379: introduction to professional writing
Some proposals are as brief as a memo; others may extend to several hundred pages. Informal proposals within an organization may be presented orally; formal proposals from a contractor to a government agency are likely to appear in a folder that is professionally printed and bound.
Whatever their details of form and presentation, all proposals share three elements:
1. Begin by identifying a need. In past semesters, students have sought funding for after-school baseball leagues, breast cancer research and a documentary film to document the threatened habitat of mountain gorillas. Give your subject careful thought, as you'll be working on this assignment on and off through the rest of the semester, and you'll do better if you like it. Be idealistic. Foundations are set up to reward idealism. If you identify a cause you believe is important (and interesting), the research and writing will be easier.
2. When you have identified a need, find an entity to represent -- c.g., a nonprofit organization that serves that need. You may find a list of nonprofits at Guidestar: the National Database of Nonprofit Organizations.
3. When you have identified a need and a nonprofit on whose behalf you are writing, you must find what is politely termed a "revenue source" -- a contracting agent or granting agency.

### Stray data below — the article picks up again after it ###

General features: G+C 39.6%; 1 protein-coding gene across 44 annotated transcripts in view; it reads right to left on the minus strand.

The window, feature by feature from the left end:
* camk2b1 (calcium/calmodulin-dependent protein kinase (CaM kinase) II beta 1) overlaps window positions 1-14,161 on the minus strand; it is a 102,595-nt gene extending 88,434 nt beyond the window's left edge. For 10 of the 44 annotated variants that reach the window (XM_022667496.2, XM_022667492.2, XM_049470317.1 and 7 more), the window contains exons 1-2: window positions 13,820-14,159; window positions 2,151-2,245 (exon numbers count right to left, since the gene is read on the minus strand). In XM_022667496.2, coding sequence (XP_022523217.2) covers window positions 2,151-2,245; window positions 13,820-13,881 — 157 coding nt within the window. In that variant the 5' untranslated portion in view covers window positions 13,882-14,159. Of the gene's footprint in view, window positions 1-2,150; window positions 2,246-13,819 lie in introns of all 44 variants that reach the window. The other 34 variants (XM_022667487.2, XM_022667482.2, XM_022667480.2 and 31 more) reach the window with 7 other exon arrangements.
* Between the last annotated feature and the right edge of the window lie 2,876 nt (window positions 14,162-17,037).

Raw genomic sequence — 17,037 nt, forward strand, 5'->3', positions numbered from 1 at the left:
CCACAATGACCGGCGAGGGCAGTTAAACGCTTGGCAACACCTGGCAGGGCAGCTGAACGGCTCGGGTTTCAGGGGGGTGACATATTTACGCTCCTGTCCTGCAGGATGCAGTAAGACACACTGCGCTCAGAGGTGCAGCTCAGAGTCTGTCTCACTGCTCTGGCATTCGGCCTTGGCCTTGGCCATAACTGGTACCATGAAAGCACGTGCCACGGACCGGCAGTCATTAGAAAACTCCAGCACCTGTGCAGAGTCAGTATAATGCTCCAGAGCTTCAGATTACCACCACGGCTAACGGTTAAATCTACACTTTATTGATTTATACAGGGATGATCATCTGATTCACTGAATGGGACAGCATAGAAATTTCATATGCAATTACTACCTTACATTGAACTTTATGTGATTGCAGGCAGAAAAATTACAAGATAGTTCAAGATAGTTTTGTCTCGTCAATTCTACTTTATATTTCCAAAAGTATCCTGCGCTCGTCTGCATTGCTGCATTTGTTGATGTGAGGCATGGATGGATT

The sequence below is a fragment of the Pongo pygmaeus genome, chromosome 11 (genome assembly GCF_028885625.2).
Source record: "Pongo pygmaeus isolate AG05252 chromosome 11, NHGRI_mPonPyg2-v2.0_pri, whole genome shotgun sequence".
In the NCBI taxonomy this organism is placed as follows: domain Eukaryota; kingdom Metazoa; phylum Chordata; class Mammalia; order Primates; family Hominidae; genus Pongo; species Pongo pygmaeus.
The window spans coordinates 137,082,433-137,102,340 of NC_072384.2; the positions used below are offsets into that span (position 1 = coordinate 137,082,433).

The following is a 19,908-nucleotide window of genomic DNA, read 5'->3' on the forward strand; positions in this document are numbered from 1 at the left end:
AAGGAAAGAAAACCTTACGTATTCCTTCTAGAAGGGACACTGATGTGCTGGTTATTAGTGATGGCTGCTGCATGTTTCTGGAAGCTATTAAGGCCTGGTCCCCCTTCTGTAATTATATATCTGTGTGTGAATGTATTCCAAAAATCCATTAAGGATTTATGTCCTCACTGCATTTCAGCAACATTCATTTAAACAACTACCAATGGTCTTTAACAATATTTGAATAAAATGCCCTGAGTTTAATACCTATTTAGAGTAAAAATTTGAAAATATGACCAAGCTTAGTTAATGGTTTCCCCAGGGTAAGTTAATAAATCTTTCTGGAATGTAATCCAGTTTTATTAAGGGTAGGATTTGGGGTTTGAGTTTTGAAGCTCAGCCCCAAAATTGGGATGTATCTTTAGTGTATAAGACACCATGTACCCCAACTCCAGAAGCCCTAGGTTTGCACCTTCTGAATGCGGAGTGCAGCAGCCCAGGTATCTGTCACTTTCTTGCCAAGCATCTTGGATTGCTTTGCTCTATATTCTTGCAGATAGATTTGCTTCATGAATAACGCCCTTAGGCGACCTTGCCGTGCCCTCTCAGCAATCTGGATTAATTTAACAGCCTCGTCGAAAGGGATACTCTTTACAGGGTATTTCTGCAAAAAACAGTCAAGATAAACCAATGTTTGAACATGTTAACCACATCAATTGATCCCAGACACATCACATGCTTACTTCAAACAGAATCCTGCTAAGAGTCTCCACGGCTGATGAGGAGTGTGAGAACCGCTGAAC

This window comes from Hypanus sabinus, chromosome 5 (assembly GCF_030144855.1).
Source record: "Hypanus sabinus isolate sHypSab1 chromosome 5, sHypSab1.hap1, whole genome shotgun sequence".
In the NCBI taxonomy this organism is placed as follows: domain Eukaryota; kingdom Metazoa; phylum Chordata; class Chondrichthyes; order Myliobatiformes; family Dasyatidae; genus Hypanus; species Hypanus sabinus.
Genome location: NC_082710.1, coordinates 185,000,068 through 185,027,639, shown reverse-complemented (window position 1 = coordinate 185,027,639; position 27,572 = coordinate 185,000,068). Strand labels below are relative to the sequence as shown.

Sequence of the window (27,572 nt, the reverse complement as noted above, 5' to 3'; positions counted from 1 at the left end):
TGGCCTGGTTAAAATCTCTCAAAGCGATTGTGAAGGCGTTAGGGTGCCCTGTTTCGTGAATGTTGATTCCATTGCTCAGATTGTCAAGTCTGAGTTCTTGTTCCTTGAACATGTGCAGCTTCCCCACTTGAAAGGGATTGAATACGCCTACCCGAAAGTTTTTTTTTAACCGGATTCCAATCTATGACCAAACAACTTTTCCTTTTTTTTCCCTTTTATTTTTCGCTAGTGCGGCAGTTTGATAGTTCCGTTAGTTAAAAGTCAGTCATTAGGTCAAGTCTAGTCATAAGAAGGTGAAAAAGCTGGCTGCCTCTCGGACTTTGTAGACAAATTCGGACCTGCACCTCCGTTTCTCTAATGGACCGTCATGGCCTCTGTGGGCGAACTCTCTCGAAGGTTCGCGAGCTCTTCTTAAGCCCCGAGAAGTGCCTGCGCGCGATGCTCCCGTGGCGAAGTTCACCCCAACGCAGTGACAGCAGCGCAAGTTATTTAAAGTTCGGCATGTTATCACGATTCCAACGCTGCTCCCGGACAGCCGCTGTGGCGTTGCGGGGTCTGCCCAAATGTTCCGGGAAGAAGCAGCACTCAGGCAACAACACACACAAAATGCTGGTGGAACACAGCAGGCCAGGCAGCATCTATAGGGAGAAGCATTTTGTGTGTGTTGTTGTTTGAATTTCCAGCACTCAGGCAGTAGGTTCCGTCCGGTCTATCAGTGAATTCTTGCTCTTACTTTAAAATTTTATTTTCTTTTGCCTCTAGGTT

Perhaps the best place to begin is The Illinois Researcher Information Service (IRIS). I encourage you to spend some time exploring this site, as it offers links to a wide range of sites associated with foundations. A particularly valuable feature is the IRIS Alert Service. Sign up, and you will be alerted to funding opportunities within the area(s) you specify automatically and on a regular basis. You may find a list of foundations at The Foundation Center. You might also look at the Foundation Grants Index, which cross references foundations, recipients of grants from the previous year, and subject areas. It is available online for a fee; a bound version is available in the reference section of Du Bois Library (and, for that matter, most libraries).
Many of you may be interested in small or intermediate scale projects involving education and the arts. You would be wise to investigate funding possibilities offered by the Massachusetts Cultural Council, whose stated mission is "to promote excellence, access, education and diversity in the arts, humanities and interpretive sciences in order to improve the quality of life for all Massachusetts residents and to contribute to the economic vitality of our communities."
samples, models and guidelines
should follow the guidelines supplied by the foundation or other
agency from which you are seeking funds. Please include a copy of
those guidelines with your assignment.